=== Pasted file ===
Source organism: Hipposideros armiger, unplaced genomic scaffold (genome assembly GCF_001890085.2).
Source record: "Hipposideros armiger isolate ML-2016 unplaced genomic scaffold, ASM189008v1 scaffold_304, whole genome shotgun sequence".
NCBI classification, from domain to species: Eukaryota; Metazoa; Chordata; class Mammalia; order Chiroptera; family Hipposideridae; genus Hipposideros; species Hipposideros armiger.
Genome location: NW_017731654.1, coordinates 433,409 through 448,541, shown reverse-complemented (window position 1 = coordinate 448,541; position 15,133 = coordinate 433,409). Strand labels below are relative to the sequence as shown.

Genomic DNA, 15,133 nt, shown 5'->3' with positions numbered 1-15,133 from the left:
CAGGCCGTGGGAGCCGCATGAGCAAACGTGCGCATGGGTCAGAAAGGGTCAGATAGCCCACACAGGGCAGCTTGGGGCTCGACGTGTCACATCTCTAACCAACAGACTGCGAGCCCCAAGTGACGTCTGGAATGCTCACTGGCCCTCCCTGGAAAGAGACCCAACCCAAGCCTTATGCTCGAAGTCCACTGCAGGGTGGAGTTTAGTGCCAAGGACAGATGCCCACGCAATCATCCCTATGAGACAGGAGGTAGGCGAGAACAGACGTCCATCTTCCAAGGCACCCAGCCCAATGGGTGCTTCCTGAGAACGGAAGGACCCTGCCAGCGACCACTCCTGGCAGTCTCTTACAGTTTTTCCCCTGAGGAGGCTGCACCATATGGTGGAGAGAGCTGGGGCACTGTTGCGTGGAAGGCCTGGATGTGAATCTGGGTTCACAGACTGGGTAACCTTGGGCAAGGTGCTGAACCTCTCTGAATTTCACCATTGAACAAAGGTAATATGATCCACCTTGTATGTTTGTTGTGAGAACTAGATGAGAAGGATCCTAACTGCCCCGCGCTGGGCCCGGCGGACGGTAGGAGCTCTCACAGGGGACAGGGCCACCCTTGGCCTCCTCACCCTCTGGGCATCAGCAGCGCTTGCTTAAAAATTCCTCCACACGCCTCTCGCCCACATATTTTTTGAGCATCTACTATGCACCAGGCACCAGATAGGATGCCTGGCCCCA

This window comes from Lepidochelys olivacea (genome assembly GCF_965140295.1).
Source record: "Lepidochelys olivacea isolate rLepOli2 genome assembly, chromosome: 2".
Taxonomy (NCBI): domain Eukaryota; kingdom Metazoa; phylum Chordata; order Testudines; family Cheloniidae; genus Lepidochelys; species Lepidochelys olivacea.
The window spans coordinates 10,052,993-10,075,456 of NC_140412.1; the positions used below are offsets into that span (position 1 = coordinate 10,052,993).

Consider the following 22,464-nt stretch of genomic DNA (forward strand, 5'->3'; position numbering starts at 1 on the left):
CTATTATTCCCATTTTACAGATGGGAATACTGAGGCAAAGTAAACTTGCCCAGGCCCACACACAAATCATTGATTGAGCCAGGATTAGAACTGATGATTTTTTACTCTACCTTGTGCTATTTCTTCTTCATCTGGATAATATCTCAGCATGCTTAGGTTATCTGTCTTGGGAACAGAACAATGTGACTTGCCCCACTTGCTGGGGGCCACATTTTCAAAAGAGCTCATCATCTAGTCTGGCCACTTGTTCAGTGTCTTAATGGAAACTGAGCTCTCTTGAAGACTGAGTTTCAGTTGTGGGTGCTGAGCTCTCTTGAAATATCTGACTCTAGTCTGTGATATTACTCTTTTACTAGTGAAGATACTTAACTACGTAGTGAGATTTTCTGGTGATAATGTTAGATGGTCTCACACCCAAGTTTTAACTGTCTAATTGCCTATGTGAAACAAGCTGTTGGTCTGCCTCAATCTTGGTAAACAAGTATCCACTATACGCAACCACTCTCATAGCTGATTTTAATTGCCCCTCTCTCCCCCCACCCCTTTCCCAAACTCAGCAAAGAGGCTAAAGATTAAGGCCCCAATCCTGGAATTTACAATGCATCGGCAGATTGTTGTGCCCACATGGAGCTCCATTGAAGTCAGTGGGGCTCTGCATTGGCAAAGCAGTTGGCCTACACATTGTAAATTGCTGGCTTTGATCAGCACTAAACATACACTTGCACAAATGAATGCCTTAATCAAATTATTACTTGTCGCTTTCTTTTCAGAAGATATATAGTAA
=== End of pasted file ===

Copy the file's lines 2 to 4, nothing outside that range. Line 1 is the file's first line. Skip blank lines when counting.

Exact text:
Source record: "Hipposideros armiger isolate ML-2016 unplaced genomic scaffold, ASM189008v1 scaffold_304, whole genome shotgun sequence".
NCBI classification, from domain to species: Eukaryota; Metazoa; Chordata; class Mammalia; order Chiroptera; family Hipposideridae; genus Hipposideros; species Hipposideros armiger.
Genome location: NW_017731654.1, coordinates 433,409 through 448,541, shown reverse-complemented (window position 1 = coordinate 448,541; position 15,133 = coordinate 433,409). Strand labels below are relative to the sequence as shown.